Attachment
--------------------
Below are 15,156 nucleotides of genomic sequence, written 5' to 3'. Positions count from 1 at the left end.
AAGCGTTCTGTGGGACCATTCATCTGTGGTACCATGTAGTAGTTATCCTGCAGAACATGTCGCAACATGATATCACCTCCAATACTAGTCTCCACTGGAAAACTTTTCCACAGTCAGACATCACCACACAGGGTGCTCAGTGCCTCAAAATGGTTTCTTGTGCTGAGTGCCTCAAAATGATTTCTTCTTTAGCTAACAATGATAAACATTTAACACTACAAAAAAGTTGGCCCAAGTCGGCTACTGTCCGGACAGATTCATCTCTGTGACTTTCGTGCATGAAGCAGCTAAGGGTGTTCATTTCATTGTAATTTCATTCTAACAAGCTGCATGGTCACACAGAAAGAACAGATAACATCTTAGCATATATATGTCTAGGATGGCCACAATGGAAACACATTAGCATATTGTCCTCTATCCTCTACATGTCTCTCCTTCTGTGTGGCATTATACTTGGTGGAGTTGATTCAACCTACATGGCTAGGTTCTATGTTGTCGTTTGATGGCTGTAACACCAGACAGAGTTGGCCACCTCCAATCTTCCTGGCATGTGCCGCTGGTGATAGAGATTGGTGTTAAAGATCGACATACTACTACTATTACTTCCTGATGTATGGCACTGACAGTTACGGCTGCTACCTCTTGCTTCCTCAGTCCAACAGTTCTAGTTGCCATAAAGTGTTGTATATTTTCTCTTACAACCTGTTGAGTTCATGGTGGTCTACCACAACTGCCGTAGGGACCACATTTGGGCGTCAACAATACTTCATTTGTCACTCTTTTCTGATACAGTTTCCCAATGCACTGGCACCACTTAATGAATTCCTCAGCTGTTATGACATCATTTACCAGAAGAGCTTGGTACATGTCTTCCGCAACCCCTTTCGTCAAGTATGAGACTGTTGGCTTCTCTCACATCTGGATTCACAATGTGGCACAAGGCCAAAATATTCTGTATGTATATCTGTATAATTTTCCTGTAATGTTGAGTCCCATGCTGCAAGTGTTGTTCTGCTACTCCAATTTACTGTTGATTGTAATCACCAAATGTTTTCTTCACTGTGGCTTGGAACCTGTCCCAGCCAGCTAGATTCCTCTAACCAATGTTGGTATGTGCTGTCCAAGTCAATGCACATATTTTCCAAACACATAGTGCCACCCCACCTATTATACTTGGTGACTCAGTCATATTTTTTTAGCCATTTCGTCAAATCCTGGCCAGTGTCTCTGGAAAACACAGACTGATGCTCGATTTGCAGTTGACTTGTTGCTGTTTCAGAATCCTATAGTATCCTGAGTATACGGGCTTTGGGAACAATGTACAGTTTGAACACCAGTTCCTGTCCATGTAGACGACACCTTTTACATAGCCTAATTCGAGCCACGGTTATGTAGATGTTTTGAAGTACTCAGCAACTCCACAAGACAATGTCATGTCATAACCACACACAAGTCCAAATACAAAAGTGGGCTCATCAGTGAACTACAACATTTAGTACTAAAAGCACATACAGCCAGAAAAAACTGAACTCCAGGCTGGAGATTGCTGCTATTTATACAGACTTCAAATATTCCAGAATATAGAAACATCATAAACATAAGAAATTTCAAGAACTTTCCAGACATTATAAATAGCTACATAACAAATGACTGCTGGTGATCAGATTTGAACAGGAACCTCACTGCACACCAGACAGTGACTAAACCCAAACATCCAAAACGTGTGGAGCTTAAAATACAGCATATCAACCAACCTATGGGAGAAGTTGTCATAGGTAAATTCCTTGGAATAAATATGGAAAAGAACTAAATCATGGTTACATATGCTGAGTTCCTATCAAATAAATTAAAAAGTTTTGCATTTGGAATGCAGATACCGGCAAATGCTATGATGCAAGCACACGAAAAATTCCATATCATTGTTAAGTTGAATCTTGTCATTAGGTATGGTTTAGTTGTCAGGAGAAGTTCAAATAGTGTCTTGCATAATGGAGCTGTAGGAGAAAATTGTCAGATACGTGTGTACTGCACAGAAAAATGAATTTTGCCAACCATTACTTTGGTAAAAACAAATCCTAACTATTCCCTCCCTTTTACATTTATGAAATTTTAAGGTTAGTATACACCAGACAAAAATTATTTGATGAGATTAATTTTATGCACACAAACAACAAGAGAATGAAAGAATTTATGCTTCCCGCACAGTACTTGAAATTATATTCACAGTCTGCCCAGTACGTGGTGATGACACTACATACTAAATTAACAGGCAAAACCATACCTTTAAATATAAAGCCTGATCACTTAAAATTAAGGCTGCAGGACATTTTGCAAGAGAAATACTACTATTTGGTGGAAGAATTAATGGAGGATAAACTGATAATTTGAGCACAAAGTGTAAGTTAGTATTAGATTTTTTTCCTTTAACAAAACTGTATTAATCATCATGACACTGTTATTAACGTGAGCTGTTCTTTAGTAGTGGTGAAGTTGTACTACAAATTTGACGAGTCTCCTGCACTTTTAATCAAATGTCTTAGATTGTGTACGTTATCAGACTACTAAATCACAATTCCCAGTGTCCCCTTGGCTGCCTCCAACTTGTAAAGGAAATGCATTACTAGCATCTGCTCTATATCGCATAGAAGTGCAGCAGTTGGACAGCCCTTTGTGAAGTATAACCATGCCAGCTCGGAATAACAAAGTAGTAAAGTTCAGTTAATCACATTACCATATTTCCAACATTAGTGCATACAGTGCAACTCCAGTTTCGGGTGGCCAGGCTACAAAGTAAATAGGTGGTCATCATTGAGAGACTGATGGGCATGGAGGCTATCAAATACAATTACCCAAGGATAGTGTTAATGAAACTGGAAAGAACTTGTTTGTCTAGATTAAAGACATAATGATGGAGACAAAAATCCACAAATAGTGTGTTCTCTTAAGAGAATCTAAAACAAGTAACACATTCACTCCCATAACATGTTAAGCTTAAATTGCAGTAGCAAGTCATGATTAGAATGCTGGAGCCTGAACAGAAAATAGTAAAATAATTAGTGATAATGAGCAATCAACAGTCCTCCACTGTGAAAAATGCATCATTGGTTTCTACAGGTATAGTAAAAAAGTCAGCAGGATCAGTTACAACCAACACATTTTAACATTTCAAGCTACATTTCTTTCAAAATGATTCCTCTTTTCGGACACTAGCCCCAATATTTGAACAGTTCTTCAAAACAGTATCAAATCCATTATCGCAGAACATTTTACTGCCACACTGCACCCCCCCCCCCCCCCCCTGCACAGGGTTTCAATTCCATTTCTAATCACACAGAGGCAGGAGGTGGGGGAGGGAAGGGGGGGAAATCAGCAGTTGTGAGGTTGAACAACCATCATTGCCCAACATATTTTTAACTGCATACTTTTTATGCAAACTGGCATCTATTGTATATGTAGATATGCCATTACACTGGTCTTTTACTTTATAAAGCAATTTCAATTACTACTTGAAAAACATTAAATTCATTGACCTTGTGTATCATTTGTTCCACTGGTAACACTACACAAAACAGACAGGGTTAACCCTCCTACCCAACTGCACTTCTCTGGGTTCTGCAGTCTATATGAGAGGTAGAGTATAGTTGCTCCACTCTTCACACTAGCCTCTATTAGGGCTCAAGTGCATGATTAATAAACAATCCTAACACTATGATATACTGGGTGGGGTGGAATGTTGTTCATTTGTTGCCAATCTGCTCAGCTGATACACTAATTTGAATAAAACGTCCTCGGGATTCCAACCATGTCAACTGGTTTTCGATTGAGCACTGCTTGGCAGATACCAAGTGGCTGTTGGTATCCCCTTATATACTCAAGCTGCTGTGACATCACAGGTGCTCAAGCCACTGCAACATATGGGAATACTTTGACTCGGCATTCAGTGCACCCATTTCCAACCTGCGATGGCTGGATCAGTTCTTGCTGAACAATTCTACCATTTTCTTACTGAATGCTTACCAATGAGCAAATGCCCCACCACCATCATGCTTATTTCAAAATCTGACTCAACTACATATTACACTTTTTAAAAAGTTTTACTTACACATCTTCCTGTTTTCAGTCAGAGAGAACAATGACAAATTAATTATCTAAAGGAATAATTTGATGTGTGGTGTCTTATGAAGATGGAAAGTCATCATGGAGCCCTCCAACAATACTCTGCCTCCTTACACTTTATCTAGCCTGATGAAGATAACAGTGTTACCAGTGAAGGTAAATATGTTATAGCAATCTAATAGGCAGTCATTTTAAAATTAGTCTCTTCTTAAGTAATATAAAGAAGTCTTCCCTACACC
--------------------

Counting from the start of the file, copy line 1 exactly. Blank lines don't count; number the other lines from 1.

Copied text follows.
Below are 15,156 nucleotides of genomic sequence, written 5' to 3'. Positions count from 1 at the left end.